Click for previous Image Image 1 of 4 Cornus racemosa Graytwig Dogwood

Cornus racemosa

Graytwig Dogwood

Plant Type:


Cornus racemosa ​(syn. ​Swida racemosa​) - 3 available. Gray Dogwood is native for us in northeastern Connecticut. White flattened cymes from 1.5 to 2.5 inches diameter give way to white fruits on juicy red pedicels. The berries sport a black spot at the apex where petals once ruled. Autumn leaf color is bronze to red-maroon. Winter interest isn't bad: second and third-year wood is and earthy chalk red; first year twiglets are deep, glossy ruby. Nice! Gray Dogwood is useful as a wildlife plant, in a larger, mixed wildlife hedgerow or allowed to colonize near a stand of tall trees where it will form an attractive thicket. Cornus racemosa feeds the birds and will provide safe sanctuary for a number of bird species that nest closer to the ground. Fertile soil. Sun will likely encourage shorter, denser and more floriferous shrubs that will develop nicer autumn leaf color. Gray Dogwood isn't a dog... so to speak and affords really good autumn interest, attractive in all other seasons. It is certainly underutilized and worthy of consideration. Gray Dogwood's nativity is from Maine to Ontario/Minnesota, south to Georgia and Nebraska. Cutting grown.

Please scroll down to Genus Overview for more information.


5-6 ft


9-12 ft



Characteristics and Attributes for Cornus racemosa

Season of Interest (Flowering)

  • Late Spring

Season of Interest (Foliage)

  • Spring / Summer / Autumn

Autumn Interest

  • Fruit / Berries / Seed Heads
  • Autumn Leaf Color

Nature Attraction

  • Honey Bees & Native Bees
  • Butterflies
  • Songbirds


  • Mostly Sunny
  • Full Sun


  • Natural Garden
  • Ground Cover
  • Massing
  • Wildlife Garden
  • Shrub Border
  • Hedgerow

Growth Rate in the Garden

  • Medium


  • Fertile
  • Draining

Propagated By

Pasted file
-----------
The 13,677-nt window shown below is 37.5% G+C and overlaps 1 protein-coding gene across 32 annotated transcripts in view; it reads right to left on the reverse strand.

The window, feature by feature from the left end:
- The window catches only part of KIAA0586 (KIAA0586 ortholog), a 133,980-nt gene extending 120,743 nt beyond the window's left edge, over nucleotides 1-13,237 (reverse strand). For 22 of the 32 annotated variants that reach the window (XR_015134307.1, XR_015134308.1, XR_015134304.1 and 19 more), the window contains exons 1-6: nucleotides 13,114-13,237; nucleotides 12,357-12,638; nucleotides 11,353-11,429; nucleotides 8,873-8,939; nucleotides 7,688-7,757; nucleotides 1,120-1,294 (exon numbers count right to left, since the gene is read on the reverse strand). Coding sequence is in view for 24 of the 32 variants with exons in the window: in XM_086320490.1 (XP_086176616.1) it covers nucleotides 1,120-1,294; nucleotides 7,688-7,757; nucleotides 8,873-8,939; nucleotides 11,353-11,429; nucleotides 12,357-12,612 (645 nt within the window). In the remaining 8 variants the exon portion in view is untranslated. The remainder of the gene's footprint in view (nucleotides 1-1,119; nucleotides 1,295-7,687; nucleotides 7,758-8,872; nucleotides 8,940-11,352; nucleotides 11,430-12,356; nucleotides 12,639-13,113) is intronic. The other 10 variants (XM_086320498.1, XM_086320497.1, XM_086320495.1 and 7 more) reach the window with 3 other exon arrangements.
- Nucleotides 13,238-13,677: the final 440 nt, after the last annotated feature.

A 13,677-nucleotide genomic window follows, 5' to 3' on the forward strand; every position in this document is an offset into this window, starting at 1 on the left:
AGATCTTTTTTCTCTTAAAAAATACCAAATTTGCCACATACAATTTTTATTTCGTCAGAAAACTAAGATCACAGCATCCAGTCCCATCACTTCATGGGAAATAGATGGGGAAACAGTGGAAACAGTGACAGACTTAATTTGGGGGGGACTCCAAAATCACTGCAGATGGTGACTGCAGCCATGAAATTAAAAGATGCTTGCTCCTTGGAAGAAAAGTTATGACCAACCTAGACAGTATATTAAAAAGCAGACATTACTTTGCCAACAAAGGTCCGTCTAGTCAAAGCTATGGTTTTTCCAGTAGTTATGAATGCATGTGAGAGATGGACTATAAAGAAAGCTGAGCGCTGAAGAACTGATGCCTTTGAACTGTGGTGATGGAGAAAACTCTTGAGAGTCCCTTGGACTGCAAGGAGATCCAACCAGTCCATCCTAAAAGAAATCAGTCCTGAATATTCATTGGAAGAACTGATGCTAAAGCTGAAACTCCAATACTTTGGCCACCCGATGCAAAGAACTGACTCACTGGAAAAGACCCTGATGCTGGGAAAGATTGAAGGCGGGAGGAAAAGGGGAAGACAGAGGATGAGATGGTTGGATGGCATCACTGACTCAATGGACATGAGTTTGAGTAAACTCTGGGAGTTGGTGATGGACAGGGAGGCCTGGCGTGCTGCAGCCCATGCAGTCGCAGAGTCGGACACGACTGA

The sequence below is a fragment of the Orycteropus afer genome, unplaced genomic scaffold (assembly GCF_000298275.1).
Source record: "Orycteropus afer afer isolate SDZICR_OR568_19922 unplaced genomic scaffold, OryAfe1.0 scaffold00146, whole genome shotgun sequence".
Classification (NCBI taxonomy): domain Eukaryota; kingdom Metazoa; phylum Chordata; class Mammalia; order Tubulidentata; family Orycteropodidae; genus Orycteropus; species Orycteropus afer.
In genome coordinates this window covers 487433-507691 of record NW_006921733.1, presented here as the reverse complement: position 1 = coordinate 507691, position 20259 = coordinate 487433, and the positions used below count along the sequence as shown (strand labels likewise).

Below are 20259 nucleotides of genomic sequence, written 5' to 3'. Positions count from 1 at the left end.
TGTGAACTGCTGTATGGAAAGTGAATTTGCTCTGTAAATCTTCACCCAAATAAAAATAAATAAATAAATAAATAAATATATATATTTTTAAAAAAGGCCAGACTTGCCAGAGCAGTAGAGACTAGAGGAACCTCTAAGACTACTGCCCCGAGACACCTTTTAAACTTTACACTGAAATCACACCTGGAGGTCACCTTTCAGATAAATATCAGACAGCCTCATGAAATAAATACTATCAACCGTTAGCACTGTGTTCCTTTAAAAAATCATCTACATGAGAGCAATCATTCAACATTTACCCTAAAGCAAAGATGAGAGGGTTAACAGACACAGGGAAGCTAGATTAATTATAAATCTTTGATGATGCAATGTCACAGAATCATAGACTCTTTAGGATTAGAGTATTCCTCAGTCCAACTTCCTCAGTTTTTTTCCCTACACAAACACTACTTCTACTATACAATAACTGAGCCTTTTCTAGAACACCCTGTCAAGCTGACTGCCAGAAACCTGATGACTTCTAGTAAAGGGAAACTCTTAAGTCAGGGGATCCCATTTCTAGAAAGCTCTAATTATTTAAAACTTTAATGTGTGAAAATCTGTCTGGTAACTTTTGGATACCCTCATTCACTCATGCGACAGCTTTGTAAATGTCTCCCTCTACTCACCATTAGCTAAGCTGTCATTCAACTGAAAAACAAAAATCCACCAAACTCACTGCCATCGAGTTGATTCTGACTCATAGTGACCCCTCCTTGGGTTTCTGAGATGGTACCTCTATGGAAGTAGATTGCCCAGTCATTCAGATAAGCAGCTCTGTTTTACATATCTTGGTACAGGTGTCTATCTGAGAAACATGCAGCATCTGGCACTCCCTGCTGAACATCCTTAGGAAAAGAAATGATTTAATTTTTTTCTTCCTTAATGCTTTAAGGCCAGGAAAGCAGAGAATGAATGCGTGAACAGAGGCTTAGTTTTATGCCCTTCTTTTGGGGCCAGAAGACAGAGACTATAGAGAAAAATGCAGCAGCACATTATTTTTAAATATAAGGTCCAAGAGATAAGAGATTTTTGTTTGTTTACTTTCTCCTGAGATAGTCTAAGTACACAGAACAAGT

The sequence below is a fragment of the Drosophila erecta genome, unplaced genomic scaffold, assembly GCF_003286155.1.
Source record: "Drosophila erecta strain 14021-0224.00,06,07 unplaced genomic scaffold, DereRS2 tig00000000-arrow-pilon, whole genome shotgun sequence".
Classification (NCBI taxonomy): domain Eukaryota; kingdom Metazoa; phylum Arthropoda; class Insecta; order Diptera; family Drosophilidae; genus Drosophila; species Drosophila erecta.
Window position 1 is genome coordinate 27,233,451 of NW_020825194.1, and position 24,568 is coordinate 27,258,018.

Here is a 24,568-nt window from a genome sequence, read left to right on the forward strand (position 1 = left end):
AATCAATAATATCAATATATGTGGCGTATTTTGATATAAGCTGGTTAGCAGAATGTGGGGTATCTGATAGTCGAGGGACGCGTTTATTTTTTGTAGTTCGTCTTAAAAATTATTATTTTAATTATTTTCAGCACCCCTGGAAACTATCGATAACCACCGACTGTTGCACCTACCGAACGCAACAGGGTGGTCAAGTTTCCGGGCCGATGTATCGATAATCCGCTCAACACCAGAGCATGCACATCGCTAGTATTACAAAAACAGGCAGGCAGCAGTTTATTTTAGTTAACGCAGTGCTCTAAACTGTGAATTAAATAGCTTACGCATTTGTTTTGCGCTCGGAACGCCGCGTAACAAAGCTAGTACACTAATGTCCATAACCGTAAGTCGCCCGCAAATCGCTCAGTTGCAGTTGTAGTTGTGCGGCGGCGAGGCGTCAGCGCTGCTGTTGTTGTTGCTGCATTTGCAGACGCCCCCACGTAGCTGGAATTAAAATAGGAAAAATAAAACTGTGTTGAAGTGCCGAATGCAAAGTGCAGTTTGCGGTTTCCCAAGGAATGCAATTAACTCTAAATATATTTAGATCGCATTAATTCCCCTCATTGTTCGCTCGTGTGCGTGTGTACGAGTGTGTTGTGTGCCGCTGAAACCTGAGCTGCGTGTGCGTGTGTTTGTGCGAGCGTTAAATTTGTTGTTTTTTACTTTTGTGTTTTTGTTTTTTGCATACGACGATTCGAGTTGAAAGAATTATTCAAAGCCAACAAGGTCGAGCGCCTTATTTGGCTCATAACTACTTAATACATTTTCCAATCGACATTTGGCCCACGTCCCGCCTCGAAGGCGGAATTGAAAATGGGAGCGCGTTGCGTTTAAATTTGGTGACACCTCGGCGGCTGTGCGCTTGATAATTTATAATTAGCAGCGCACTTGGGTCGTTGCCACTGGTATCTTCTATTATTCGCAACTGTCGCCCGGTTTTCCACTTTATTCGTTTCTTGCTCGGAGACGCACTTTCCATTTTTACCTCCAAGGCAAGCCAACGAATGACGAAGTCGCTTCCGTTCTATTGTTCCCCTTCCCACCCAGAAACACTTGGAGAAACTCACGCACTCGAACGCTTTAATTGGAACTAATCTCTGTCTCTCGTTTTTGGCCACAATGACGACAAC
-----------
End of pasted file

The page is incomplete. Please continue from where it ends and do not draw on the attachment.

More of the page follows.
• Cutting Grown

Genus Overview: Cornus

Cornus. The Dogwoods come in many sizes – low growing shrubs to rounded trees. Many have beautiful winter wood, beautiful flowers and berries for wildlife. Most have terrific fall foliage color. They are indispensable in a garden with almost all species and cultivars sporting 4 seasons of interest. All prefer fertile soils that retain some moisture between rainfalls. Many if not all are a presently a botanical Latin taxonomic tangle. In fact, taxonomists have been very busy renaming both trees and shrubs to the point that they have managed to do to Dogwoods what they foisted upon Asters. For the nursery owner the outcome is nothing but a monstrous tangle of confusion for nurseries and customers alike. And as much as I rail against common names I now use the word "aster" as I utilize "dogwood" for the sake and ease of lubricated communication. Ours are being offered under monikers that are currently embraced by most folks in the industry but followed parenthetically with the swanky new names foisted upon us all by the taxonomists... those elusive, ghostly beings who secretly impose as do the FISA court judges in the U.S. (Uh oh, they've begun an FBI folder on me!!!) We take many of our cues from the esteemed Michael Dirr... not regarding FISA courts or the FBI. You know what I mean. All of our offerings are cutting grown.